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MARRIAGES.

At Old Swinford, Worcestershire, the Rev. C. H. Crauford, M.A. of Magdalen Hall, Rector of Old Swinford, and eldest son of the late Major-General Robert Crauford, to Eliza, eldest daughter of Richard Hickman, Esq. of Old Swinford.

At. St. George's, Hanover-sqnare, by his Grace the Archbishop of York, the Rev. Charles Augustus Thurlow, M.A. of Balliol College, to Fanny Margaret, young. est daughter of Sir Thomas Buckler Lethbridge, Bart.

to

Rev. Richard Mountford Wood, of Brown Hills, Staffordshire, to Mary, third daughter of the Rev. Thomas Newcome, Rector of Shenley.

At St. Mary's, Newington, Surrey, the Rev. Thomas England, M.A. Curate the parish, to Caroline Ann, youngest daughter of R. Muggeridge, Esq. of Walworth.

Rev. John Wills, jun. of Scarborough House, near Crewkerne, Somersetshire, to Jane, youngest daughter of the late Henry Coles, Esq. of Fetherton Park, near Bridgewater.

Rev. Nathaniel J. B. Hole, of Pembroke College, Cambridge, Louisa Godde Clayfield, eldest daughter of the Jate Edward Rolle Clayfield, Esq. of Brislington.

Rev. W. R. Griesbach, M.A. Vicar of Friday Thorpe, to Hannah, second daughter of John Singleton, Esq. of Givendale House, in the East Riding of Yorkshire.

Feb. 25, Rev. E. S. Appleyard, to Anne Elizabeth, only daughter of the late George Jackson, Esq. of the Chancery Office.

Feb. 23, Rev. Robert Burdett Burgess, M.A. of Queen's College, Cambridge, to Margaret Esther, only daughter of the late Edward Burgess, Esq.

Rev. J. Woodhouse, to Laura Agnes, fifth daughter of Sir J. Trevelyan, Bart, of Nettlecombe Court, Somersetshire, and Wallington, Northumberland.

At the British Ambassador's, Brussels, the Rev. R. Collinson, of Usworth, in the county of Durham, to Ellen, youngest daughter of Thomas Maingy, Esq. of Antwerp.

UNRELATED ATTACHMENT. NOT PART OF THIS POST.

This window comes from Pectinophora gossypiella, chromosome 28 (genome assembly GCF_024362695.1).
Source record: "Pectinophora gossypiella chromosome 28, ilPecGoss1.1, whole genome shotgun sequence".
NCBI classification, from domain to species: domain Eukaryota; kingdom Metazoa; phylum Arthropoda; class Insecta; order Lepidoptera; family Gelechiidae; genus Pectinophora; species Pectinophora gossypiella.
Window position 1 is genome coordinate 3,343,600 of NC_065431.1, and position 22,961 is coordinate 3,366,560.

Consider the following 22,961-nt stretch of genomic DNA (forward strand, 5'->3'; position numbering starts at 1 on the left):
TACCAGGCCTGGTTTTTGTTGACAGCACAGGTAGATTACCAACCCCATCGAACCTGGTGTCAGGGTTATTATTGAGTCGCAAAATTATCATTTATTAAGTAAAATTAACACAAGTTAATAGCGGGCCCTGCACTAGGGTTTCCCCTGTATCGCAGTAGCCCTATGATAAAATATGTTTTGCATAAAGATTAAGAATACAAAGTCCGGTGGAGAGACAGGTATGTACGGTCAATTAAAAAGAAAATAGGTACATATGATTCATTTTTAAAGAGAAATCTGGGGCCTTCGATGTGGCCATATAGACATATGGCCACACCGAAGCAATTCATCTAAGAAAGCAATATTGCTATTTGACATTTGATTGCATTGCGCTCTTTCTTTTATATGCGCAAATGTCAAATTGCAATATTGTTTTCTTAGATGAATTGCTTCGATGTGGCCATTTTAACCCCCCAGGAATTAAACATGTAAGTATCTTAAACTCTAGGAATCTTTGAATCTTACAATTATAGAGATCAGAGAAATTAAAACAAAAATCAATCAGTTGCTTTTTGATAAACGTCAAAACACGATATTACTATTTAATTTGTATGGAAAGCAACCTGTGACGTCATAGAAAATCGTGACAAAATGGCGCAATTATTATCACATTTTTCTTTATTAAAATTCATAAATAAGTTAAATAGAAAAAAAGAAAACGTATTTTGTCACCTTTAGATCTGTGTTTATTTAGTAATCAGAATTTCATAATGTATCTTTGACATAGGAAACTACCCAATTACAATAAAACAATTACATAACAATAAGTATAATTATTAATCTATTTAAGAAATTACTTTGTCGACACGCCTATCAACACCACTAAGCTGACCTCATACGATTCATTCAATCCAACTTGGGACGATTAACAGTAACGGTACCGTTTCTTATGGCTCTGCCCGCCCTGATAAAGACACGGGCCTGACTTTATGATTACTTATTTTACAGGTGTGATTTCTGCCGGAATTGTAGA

The Rev. Reginald Southwell Smith, M.A. of Balliol College, Rector of West Stafford, to Emily Genevieve, youngest daughter of the late Henry Hanson Simpson, Esq. of Bath,

At Weymouth, the Rev. R. C. Phelips, M.A. of Trinity College, Rector of Cucklington, Somersetshire, to Caroline Anne, second daughter of Sir H. Hoskyns, Bart. of Harewood, Hereford.

At Hanford, James John Farquharson, Esq. B.A. and Gentleman Commoner of Christ Church, and of Langton House, in the county of Dorset, to Mary Anne, widow of John Phelips, Esq. of Montacute House, Somerset.

BIRTHS. At Horton Hall, Staffordshire, the lady of the Rev. G. G. Harvey, of a son.

At Welton Vicarage, near Daventry, the lady of the Rev. Francis Tebbutt, of Trinity College, Cambridge, of a son.

At Lewknor Vicarage, the Lady Caroline Garnier, of a daughter.

At Harrow Weald, the lady of the Rev. H. S. Foyster, of Queen's College, Cambridge, of a son.

At Speen, Berks, the lady of the Rev. J. E. Austen, of a son.

At the Rectory, Chedzay, the lady of the Rev. T. B. Coney, of a son.

At Bognor, the lady of the Rev. Lewis Brown, of a son.

At Hemingford Grey, the lady 'of the Rev. John Sturer, jun. of a son.

At the Rectory, Week St. Mary, Cornwall, the lady of the Rev. W. Gee, of a daughter.

On the 6th ult., the lady of the Rev. R. Henshaw, of Woodville, near Kingsbridge, of a daughter.

In the Close, Salisbury, the lady of the Rev. L. Tomlinson, of a son.

On the 16th ult., at Tunstall, Kent, the lady of the Rev. C. B. Moore, B.A. of Christ Church, of a son.

On the 12th ult., at Coventry, the lady of the Rev. W. F. Hook, M.A. of Christ Church, of a son.

On the 17th ult., at Upper Clapton, the lady of the Rev. T. Gregory, of a son.

On the 19th ult., the lady of the Rev. Thomas G. P. Atwood, of Pembroke College, and Vicar of Froxfield, Wilts, of a daughter.

On the 21st ult., at the Warden's Lodgings, the lady of the Rev. Dr. Shuttleworth, Warden of New College, of a daughter.

NOTICES TO CORRESPONDENTS. From the length of the Ecclesiastical Report, together with the Opinions upon the Lady Hewley's Charity, which we last month purposely deferred that we might give the most correct report, we are compelled to omit, for the present month, many articles of interest, for which we must trust to the indulgence of our Correspondents.